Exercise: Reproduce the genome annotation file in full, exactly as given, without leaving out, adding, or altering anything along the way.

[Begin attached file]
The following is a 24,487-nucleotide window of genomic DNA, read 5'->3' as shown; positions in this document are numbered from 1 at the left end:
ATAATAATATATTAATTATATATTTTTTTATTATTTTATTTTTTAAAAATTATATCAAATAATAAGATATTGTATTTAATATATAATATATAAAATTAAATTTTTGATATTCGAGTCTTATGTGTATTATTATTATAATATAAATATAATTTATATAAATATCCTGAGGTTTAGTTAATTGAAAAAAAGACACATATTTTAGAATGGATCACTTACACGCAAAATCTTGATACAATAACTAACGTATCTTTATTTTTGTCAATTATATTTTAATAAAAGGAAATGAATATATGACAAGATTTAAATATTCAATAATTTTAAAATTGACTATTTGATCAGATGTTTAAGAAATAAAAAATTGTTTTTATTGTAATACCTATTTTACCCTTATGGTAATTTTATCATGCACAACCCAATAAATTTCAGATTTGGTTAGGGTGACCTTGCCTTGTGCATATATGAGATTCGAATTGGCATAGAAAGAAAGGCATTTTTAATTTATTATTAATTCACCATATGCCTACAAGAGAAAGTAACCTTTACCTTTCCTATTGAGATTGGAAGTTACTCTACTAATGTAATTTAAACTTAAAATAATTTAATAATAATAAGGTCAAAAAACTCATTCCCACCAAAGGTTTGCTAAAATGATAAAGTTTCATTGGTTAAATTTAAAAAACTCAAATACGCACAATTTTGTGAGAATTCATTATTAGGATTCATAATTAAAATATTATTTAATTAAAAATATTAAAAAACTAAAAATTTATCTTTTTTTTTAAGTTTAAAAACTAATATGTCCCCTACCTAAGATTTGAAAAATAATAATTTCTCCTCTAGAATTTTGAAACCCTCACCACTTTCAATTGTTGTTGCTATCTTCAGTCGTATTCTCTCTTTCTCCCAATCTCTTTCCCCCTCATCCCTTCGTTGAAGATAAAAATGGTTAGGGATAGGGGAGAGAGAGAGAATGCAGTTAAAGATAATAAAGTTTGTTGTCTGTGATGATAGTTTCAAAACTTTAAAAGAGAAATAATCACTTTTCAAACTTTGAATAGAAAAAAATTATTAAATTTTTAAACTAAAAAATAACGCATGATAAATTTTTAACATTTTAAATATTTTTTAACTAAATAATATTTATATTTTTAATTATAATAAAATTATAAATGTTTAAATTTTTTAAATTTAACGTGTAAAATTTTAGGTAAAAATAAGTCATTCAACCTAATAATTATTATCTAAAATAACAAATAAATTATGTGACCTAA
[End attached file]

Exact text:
The following is a 24,487-nucleotide window of genomic DNA, read 5'->3' as shown; positions in this document are numbered from 1 at the left end:
ATAATAATATATTAATTATATATTTTTTTATTATTTTATTTTTTAAAAATTATATCAAATAATAAGATATTGTATTTAATATATAATATATAAAATTAAATTTTTGATATTCGAGTCTTATGTGTATTATTATTATAATATAAATATAATTTATATAAATATCCTGAGGTTTAGTTAATTGAAAAAAAGACACATATTTTAGAATGGATCACTTACACGCAAAATCTTGATACAATAACTAACGTATCTTTATTTTTGTCAATTATATTTTAATAAAAGGAAATGAATATATGACAAGATTTAAATATTCAATAATTTTAAAATTGACTATTTGATCAGATGTTTAAGAAATAAAAAATTGTTTTTATTGTAATACCTATTTTACCCTTATGGTAATTTTATCATGCACAACCCAATAAATTTCAGATTTGGTTAGGGTGACCTTGCCTTGTGCATATATGAGATTCGAATTGGCATAGAAAGAAAGGCATTTTTAATTTATTATTAATTCACCATATGCCTACAAGAGAAAGTAACCTTTACCTTTCCTATTGAGATTGGAAGTTACTCTACTAATGTAATTTAAACTTAAAATAATTTAATAATAATAAGGTCAAAAAACTCATTCCCACCAAAGGTTTGCTAAAATGATAAAGTTTCATTGGTTAAATTTAAAAAACTCAAATACGCACAATTTTGTGAGAATTCATTATTAGGATTCATAATTAAAATATTATTTAATTAAAAATATTAAAAAACTAAAAATTTATCTTTTTTTTTAAGTTTAAAAACTAATATGTCCCCTACCTAAGATTTGAAAAATAATAATTTCTCCTCTAGAATTTTGAAACCCTCACCACTTTCAATTGTTGTTGCTATCTTCAGTCGTATTCTCTCTTTCTCCCAATCTCTTTCCCCCTCATCCCTTCGTTGAAGATAAAAATGGTTAGGGATAGGGGAGAGAGAGAGAATGCAGTTAAAGATAATAAAGTTTGTTGTCTGTGATGATAGTTTCAAAACTTTAAAAGAGAAATAATCACTTTTCAAACTTTGAATAGAAAAAAATTATTAAATTTTTAAACTAAAAAATAACGCATGATAAATTTTTAACATTTTAAATATTTTTTAACTAAATAATATTTATATTTTTAATTATAATAAAATTATAAATGTTTAAATTTTTTAAATTTAACGTGTAAAATTTTAGGTAAAAATAAGTCATTCAACCTAATAATTATTATCTAAAATAACAAATAAATTATGTGACCTAA